The National Bowel Cancer Screening Program (NBCSP) aims to reduce the morbidity and mortality from bowel cancer by actively recruiting and screening the target population for early detection or prevention of the disease.

The NBCSP has been running since August 2006, and this report focuses on measures of program performance for people invited to participate in screening between July 2013 and June 2014 (those turning 50, 55, 60 or 65).

Program participation has increased

Of the 1.4 million people invited between July 2013 and June 2014, 36.0% returned a completed bowel cancer screening kit for analysis. This overall participation rate was higher than the participation rate of 33.4% in 2012-13 (Table 1). The increase was mainly due to the start of the second round of invitations to 55 and 60 year olds, who had higher rates of re-participation. For those receiving their second invitation after participating 5 years earlier, the re-participation rate was more than 70%.

How many positive screening results were there?

Of those participants who returned a valid screening test, about 37,700 (7.5%) had a positive screening result. These people were encouraged to follow up this result by visiting their primary health-care practitioner (PHCP) for referral to further investigative testing (colonoscopy). Sixty-eight per cent of those with a positive screening result were recorded as having had a follow-up colonoscopy at the time of this report.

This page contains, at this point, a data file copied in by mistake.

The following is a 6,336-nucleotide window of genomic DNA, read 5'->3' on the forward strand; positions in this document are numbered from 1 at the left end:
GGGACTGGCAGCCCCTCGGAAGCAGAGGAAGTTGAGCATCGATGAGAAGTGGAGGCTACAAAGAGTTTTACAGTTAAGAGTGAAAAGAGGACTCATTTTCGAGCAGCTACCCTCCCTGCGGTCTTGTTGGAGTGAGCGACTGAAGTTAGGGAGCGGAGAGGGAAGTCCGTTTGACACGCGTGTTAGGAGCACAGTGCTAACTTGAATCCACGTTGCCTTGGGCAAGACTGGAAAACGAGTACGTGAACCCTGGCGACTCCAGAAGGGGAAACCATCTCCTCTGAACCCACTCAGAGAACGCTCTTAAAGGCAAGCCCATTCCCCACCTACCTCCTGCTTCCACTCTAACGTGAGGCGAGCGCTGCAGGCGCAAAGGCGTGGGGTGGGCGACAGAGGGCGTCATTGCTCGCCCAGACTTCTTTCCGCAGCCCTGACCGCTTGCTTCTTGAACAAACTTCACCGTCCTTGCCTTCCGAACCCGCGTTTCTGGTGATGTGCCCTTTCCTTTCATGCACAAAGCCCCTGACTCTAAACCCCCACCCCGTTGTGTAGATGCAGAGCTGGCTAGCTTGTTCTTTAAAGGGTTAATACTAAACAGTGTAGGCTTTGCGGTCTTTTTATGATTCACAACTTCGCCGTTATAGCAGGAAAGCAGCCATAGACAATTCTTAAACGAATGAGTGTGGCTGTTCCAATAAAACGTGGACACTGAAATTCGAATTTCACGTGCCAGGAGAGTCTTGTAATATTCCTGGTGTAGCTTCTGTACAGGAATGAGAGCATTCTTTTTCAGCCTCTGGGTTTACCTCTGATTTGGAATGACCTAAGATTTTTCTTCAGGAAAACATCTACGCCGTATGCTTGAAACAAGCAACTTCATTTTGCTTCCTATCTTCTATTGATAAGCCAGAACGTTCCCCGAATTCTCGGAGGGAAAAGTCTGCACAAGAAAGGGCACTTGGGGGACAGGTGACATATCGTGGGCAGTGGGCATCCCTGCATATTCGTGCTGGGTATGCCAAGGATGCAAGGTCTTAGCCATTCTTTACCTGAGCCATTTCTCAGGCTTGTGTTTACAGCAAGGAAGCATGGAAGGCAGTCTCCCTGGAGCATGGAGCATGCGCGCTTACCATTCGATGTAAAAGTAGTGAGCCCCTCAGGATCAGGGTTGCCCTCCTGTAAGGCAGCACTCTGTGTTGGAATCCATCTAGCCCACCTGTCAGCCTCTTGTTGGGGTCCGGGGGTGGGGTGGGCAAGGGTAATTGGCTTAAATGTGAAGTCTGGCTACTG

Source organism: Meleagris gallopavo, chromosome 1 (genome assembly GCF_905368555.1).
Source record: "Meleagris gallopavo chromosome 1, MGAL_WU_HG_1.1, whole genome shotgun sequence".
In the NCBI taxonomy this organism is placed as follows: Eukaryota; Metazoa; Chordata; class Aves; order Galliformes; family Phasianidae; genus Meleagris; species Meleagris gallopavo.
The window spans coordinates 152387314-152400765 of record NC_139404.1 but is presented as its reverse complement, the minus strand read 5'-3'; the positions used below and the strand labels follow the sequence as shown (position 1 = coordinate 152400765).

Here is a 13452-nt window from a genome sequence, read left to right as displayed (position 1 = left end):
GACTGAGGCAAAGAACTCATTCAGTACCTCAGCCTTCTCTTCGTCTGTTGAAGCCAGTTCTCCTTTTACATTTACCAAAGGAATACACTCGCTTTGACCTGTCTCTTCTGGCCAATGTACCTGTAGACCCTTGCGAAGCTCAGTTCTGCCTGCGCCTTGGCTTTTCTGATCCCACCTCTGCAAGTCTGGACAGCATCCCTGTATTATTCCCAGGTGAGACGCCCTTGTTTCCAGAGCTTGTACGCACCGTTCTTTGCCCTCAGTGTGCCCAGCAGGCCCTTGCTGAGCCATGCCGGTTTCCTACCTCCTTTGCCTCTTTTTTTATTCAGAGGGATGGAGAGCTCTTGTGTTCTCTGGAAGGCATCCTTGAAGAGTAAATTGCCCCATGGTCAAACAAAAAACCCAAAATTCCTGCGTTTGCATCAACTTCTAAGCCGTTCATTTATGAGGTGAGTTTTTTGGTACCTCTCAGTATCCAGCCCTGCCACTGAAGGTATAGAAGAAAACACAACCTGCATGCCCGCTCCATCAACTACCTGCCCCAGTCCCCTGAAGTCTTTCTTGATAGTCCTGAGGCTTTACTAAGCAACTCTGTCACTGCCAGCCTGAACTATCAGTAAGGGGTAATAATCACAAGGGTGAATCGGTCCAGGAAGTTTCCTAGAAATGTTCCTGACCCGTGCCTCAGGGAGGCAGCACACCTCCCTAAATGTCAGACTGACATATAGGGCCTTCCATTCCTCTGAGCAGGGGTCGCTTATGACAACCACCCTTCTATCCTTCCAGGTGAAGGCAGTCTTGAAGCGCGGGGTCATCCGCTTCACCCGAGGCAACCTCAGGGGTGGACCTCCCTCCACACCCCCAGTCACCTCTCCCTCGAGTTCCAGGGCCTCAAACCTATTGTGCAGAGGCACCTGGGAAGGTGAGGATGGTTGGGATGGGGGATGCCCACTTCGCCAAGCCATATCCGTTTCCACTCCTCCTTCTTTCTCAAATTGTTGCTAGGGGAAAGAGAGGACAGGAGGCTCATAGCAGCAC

The positivity rate (percentage of positive faecal occult test results) for those participating for the second time (6.3%) was lower than for initial screens (8.2%).

How many bowel cancers and adenomas were detected?

One participant in every 25 who underwent a colonoscopy to follow up a positive screening result was diagnosed with a confirmed or suspected cancer (149 and 599 participants respectively), while advanced adenomas were found in a further 1,691 participants (1 in 11 colonoscopies assessed). Adenomas are benign growths that have the potential to become cancerous, and their removal is likely to lower the risk of future bowel cancers in these patients.

Were there differences between subgroups participating in the NBCSP?

Women were more likely to participate in screening than men; conversely, men had higher rates of screen-detected bowel cancers, overall bowel cancer incidence and mortality.

Aboriginal and Torres Strait Islander participants, participants who lived in Regional and remote regions, and participants who lived in areas of lower socioeconomic status, continue to have higher rates of positive screening results, yet lower rates of follow-up colonoscopies than other participants.